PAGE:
Art and science illuminating each other

Harry Farmer visits ‘Self-Impressions with the Institute of Philosophy, University of London’ at the Tate Modern.

Art and science have often been presented as opposing forces, most notably in C.P. Snow’s famous ‘Two Cultures’ lecture. The cognitive sciences have been particularly affected by this perception, sitting as they do on the divide between viewing ourselves as biological organisms in a physical world and as mental beings with a rich inner life. Indeed, the scientific study of the mind has often been accused of seeking to annex the fundamentals of what it means to be human under a reductionist and scientistic worldview and, in doing so, devaluing the insights into the human condition that great art communicates.

In the past few decades, however, the idea of an unbridgeable divide between art and science has begun to dissolve as increased dissemination of scientific findings into mainstream culture have led artists to examine how the images and concepts produced by cognitive science can inform their work. At the same time many psychologists have come to recognise the value in understanding and taking seriously the power of art, both as a topic of scientific study and as a means of communicating the wonder that our growing understanding of the mind and brain inspire.

This rapprochement was clearly on show in the Self-Impressions event at London’s Tate Modern, which gave researchers a chance to show gallery visitors how cognitive science can shed light on the underlying processes by which art impacts upon us. The project was themed around the boundary between our self and the world with studies examining both how information from our senses can shape our inner life (World to Self) and the means by we project that inner life outwards towards others (Self to World). While I didn’t have a chance to try every study, there were a number of highlights.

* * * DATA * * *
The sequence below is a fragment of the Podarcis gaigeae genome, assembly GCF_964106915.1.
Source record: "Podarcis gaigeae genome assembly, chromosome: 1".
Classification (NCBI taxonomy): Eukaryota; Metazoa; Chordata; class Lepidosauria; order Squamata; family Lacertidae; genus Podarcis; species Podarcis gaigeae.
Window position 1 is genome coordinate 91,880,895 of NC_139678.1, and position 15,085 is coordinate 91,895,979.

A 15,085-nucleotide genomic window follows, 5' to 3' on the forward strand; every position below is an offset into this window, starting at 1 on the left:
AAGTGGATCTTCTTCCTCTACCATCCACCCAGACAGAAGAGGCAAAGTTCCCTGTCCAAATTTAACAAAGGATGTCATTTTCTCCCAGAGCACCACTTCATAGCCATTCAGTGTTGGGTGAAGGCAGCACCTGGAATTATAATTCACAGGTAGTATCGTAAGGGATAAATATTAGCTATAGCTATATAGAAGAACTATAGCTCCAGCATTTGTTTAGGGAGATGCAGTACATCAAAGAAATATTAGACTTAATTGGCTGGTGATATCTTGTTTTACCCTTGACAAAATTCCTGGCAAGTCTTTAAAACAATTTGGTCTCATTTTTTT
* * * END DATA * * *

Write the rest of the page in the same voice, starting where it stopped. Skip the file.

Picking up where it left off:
The World to Self section contained perhaps the most visually exciting exhibits in the form of a set of ‘meta-perceptual’ helmets devised by the School of Looking. These sleek silver creations, inspired by George Stratton’s famous prism goggles that flipped his subjects viewpoint upside down, are designed to alter your viewpoint in a series of different ways based on the visual abilities of other animals. Perhaps the most interesting was the Chameleon, which allows one eye to view what’s behind you while the other views what’s in front. Wearing this gave me a form of binocular rivalry with my perception constantly shifting between the view in front of me and the view behind and occasionally a superposition of the two. In contrast the Hammerhead Shark helmet, which placed an 80cm gap between each of my eyes, produced a double vision effect for objects in the distance while objects close to me were rendered invisible. It’s unclear whether one’s vision could ever adapt to seeing the world in such a way as Stratton’s subjects are supposed to but it would be interesting to see someone try.

In the Self to World section, one particularly engaging project focused on one of our senses that has traditionally been neglected by both art and science. The aptly named ‘Message Scent’ required one or more people to smell two different perfumes and record  descriptions of them, which were then sent to another person to decode and identify which description matched which scent. I tried this out with my fiancée as the coder and myself as the decoder and was relieved to discover that, thanks more to her descriptive skills than to my powers of olfaction, we had managed to successfully transmit the perfumes.

While these two areas give an idea of some of the flavour of the work on show, there were many more interesting experiments and displays. These included research using eye tracking to see how people discriminated between looking at portraits and self-portraits, a study examining how changes in self-perception made possible by social media affected our tendency to conform to the opinions of others, and research looking at how mothers shared experiences with their own vs. another child.

Having spent several hours participating in different demos and still not getting round to all of them I left the event feeling that Self-Impressions had done a great job at highlighting the ways that art and cognitive science can come together to illuminate each other. Plus they handed out free chocolate, which is always a winning idea at any public engagement event.  

- Reviewed by Dr Harry Farmer, Institute of Cognitive Neuroscience, University College London

BPS Members can discuss this article

Already a member? Or Create an account

Not a member? Find out about becoming a member or subscriber